No one knows where the piece was for these 15 years. I have currently contacted Halcyon Gallery and they definitely have NO record of any work by Leo E. Osborne ever being on their inventories. It is a mystery and I may never know what it did for all those years! These original sculptures are sneaky little things, like Tom Robbins writing about inanimate objects taking on a life of their own, I believe that sometimes happens with my original works when they go away and especially in this case where the piece was sent abroad and just wanted to have some fun for awhile! Oh well Mr. and Mrs. Dykes, you better keep a close eye on THE MERGANSERS for they can swim at whim!
The lost art is found, but once again the artist gets stiffed….But life still goes on and I keep creating…….
The rest of the story……..
My wife Jane and I had flown to Charleston South Carolina for the French Quarter Art Walk of December 2nd. We were walking towards my representative Martin Gallery when Jane looked into 111 Church Street, the Ingram Fine Art and Antique Gallery and said, 'Oh my god Leo, isn't that your Mergansers on that table?'
My sculpture of THE MERGANSERS had in fact swum the Atlantic and could have landed anywhere on the green planet, but decided to land in Charleston where I would once again be gifted by its presence!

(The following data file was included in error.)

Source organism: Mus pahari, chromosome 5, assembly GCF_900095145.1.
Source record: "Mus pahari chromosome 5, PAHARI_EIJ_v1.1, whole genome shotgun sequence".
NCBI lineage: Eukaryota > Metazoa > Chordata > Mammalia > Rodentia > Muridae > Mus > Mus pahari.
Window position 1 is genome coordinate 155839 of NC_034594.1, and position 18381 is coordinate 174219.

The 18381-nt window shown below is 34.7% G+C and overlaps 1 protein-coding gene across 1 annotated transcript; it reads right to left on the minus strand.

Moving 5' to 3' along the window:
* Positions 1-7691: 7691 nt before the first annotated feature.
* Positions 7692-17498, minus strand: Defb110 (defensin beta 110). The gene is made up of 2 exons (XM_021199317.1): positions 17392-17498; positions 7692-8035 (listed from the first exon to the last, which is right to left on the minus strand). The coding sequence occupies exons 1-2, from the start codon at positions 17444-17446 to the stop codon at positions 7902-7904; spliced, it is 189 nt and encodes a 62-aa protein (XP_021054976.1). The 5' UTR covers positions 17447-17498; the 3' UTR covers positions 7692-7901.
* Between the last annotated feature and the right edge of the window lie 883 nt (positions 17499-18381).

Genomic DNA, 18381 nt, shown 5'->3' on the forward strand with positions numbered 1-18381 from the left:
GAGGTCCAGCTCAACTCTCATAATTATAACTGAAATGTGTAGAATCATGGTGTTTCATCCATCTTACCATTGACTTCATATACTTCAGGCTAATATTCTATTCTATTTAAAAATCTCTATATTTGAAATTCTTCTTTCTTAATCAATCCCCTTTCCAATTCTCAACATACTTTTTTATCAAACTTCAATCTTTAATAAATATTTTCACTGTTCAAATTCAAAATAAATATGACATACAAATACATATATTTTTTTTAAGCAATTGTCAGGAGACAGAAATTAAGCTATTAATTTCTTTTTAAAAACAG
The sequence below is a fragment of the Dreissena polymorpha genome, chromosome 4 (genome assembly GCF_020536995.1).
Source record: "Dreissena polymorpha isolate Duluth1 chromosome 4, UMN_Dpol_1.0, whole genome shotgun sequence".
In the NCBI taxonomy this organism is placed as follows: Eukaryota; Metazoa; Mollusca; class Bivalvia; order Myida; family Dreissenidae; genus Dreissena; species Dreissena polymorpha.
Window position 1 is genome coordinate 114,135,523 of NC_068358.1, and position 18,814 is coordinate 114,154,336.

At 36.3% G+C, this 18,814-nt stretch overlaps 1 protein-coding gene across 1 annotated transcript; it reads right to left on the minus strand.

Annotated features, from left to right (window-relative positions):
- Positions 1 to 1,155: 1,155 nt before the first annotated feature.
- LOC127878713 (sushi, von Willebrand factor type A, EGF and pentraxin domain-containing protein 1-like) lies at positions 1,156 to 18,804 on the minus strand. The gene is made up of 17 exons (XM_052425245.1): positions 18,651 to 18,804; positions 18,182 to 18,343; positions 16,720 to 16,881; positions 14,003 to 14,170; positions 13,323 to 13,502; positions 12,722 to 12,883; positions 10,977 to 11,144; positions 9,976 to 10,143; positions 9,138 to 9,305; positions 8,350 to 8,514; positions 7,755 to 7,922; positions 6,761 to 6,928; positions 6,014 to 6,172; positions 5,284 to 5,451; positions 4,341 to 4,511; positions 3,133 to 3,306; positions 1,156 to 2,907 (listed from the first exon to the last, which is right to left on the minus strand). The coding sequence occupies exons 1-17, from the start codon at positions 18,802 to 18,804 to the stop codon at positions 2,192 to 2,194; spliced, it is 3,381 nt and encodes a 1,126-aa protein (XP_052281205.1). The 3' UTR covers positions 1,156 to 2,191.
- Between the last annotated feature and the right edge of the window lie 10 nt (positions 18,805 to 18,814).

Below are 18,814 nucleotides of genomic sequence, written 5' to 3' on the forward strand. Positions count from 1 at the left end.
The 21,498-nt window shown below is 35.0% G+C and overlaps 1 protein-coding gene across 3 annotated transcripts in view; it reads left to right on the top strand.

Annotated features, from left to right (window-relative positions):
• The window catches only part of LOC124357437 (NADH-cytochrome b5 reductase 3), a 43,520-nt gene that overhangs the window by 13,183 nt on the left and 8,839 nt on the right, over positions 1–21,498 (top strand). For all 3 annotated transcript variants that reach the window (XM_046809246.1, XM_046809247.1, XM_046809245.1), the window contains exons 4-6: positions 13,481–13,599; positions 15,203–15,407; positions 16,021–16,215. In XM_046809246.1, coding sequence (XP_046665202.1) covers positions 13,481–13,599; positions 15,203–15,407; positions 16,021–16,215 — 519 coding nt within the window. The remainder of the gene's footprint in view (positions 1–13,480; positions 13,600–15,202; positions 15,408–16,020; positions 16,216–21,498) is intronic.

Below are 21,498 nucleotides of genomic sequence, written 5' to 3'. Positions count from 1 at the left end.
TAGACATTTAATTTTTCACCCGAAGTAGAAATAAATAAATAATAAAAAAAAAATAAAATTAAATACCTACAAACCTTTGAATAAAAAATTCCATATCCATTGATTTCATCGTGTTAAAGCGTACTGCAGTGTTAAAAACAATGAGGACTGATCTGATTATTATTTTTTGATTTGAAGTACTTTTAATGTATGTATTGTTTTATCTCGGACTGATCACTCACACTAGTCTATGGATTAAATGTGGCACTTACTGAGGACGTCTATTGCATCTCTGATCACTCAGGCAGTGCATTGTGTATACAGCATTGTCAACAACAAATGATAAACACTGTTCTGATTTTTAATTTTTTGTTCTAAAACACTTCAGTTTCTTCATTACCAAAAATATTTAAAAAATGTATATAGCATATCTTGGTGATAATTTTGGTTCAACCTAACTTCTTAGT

For many years now it seems that Larry Ingram, who knew my work decades ago in Maine, has owned several of my wooden original sculptures. He found this piece on an EBAY Auction and bid on it. It became his and was shipped to him from London, arriving just about the same time that Jane and I had landed in Charleston…how bout that????
I walked into the gallery and picked up the sculpture and with tears in my eyes, caressed my original work after 15 years of its being lost. Kirsten Ingram, Larry's wife and dedicated partner came in to see me with the sculpture in hand and knew exactly what was going on. She too embraced me and the sculpture and together with my wife wept for this amazing moment in life and art!
An amazing coincidence??? Perhaps….
I went to Martin Gallery and told them what had just occurred. We were all in tears and beside ourselves with wonder and joy. Then, I mentioned a bit of the story and with that said the name Halcyon Gallery. Candace Martin, owner of the gallery said in shock, ' Just this week we were studying websites of galleries around the world to see what we liked best, as we are about to have our site redone. The one we all selected was none other than Halcyon Gallery of London.'
Life is so serendipitous and if we allow ourselves to be in that place of magic, then magic will happen to us and around us.
Other than our home on this little island of Guemes in the San Juan Archipelago of Washington, there is one place that we love to be and are spending more time each year and that is Charleston. I LOVE Charleston and I believe that I keep getting messages of how much Charleston LOVES my work. I feel very, very grateful.